City ofAllentown, 707 F.3d 406, 409 (3d Cir. 2013). The Poidis factors are as follows: (1) the
extent of the party’s personal responsibility; (2) the prejudice to the adversary caused by the party’s
conduct; (3) whether the party has a history of dilatoriness; (4) whether the party’s conduct was
willful or in bad faith; (5) the effectiveness of other non-dismissal sanctions; and (6) the claim’s
merit. Hoffman v. Palace Entm
621 F. App’x 112, 114 (3d Cir. 2015) (citing Potilis, 747 F.2d
at 867-68). Not all factors must be satisfied in order to warrant dismissal, nor is any factor
singularly dispositive. James v. Riordan, No. 13-1667, 2016 WL 4544336, at *2 (D.N.J. Aug. 30,
2016) (quoting Briscoe v. Klaus, 538 F.3d 252, 263 (3d Cir. 200$)). In close cases, “doubts should
be resolved in favor of reaching a decision on the merits.” Adams v. Trs. ofN.J Brewety Emps.’
Pension Trust fund, 29 F.3d 863, $70 (3d Cir. 1994) (quoting Scarborough v. Ettbanks, 747 F.2d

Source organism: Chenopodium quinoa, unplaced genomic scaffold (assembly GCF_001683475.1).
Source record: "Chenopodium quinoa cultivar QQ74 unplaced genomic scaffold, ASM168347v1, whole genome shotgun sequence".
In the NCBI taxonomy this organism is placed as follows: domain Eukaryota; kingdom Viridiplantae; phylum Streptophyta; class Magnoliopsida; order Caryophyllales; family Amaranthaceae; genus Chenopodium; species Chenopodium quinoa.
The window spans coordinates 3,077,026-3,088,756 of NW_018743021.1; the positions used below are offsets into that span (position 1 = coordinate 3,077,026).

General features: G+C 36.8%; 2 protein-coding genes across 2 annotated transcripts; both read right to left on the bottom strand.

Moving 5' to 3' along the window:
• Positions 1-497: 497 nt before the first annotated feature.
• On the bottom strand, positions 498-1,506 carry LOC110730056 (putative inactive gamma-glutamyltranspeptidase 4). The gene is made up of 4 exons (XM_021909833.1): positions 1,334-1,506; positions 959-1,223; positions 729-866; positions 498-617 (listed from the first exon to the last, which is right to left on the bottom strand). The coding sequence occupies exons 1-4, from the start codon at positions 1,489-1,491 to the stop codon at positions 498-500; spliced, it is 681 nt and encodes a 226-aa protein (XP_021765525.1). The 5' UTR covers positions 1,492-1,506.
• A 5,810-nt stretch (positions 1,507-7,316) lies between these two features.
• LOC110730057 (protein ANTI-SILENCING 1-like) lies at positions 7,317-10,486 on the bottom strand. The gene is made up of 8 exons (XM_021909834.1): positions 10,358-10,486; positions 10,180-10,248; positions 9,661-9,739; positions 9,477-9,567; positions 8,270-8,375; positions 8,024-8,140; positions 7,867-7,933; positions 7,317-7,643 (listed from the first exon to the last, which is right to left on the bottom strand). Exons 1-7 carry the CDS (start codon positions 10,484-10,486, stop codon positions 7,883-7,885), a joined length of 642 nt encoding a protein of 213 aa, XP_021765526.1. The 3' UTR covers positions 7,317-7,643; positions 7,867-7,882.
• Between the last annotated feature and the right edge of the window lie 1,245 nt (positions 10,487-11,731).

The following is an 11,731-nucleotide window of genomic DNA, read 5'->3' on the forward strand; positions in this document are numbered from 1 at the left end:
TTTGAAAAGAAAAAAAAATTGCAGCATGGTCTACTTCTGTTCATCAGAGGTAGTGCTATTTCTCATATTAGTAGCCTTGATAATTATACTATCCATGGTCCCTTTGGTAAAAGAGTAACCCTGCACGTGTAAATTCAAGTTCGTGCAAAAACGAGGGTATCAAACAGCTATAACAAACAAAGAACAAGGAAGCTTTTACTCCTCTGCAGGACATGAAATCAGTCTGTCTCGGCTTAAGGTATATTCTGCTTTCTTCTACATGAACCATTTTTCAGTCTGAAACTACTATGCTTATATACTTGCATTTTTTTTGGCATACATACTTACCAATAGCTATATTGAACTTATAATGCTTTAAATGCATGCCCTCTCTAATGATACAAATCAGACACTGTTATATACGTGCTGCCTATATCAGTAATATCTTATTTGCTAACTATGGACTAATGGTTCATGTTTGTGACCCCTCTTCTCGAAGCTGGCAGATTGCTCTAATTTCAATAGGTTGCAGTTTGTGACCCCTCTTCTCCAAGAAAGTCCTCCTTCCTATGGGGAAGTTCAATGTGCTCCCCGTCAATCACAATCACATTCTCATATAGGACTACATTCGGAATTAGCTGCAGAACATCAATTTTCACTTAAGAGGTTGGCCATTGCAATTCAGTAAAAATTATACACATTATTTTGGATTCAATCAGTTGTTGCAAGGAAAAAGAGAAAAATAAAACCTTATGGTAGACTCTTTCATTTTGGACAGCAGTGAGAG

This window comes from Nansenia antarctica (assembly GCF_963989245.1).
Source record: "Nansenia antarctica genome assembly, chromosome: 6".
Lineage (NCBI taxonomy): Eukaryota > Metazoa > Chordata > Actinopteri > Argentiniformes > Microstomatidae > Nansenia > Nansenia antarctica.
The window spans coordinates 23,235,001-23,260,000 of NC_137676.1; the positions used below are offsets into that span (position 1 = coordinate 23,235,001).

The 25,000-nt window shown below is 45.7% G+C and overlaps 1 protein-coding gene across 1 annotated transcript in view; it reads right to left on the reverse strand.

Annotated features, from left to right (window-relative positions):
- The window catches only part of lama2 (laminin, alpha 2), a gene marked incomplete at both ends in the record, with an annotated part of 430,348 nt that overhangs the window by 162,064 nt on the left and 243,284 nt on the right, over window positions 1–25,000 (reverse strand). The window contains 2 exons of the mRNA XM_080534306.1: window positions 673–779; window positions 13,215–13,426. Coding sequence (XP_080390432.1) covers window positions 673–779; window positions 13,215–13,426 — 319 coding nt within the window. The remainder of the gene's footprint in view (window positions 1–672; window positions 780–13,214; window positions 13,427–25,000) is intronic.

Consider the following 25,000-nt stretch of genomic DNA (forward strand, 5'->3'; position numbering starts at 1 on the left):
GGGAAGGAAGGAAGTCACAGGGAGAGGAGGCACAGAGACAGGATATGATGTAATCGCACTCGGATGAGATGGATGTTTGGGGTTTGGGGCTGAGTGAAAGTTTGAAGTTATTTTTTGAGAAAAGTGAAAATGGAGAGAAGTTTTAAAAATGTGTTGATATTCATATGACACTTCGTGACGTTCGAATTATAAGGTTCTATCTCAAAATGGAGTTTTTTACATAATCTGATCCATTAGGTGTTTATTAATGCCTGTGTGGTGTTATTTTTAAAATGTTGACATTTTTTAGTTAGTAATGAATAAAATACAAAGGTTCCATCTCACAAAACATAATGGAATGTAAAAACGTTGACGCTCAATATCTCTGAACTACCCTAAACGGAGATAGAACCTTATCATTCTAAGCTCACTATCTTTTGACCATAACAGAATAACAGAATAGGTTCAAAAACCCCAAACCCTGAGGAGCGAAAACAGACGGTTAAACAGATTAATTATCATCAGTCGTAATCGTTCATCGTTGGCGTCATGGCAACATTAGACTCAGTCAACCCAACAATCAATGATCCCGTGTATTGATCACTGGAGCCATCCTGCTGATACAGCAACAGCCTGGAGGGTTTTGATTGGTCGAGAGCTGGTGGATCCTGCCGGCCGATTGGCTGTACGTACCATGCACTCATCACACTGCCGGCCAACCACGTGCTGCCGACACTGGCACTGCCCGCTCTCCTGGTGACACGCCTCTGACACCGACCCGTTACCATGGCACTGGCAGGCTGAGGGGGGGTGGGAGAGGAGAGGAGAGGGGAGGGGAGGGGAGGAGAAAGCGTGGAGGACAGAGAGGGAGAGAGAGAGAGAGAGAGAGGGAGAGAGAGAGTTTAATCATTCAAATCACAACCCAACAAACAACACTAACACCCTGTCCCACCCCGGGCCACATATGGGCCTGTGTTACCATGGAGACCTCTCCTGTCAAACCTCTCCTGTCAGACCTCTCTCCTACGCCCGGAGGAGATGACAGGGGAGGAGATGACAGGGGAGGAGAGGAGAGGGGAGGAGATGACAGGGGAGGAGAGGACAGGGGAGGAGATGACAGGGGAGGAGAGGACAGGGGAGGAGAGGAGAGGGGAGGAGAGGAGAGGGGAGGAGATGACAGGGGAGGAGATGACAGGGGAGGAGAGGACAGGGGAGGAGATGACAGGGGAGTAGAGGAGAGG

871, $78 (3d Cir. 1984)).
Accordingly, the Court will address each Poulis factor in turn.
1. Extent of the Party’s Responsibility
In situations that are directly attributable to a party’s personal failure, this factor ofien
weighs strongly in favor of dismissal. See, e.g., GzftBoxCenter, LLC v. PetBox, Inc., No. 15-4390,
2017 WL 961883, at *2 (D.N.J. Jan. 17, 2017) (holding defendant personally responsible for
failure to retain new counsel and maintain contact with the Court); Hicks v. feeney, 850 F.2d 152,
156 (3d Cir. 1988) (holding that failure to attend scheduled depositions and comply with discovery
requests was personal responsibility of plaintiff); Hoffman, 621 F. App’x at 114 (weighing factor
in favor of dismissal where pro se plaintiff failed to respond to discovery requests and court
Here, Plaintiff failed to submit an amended complaint within either the original thirty days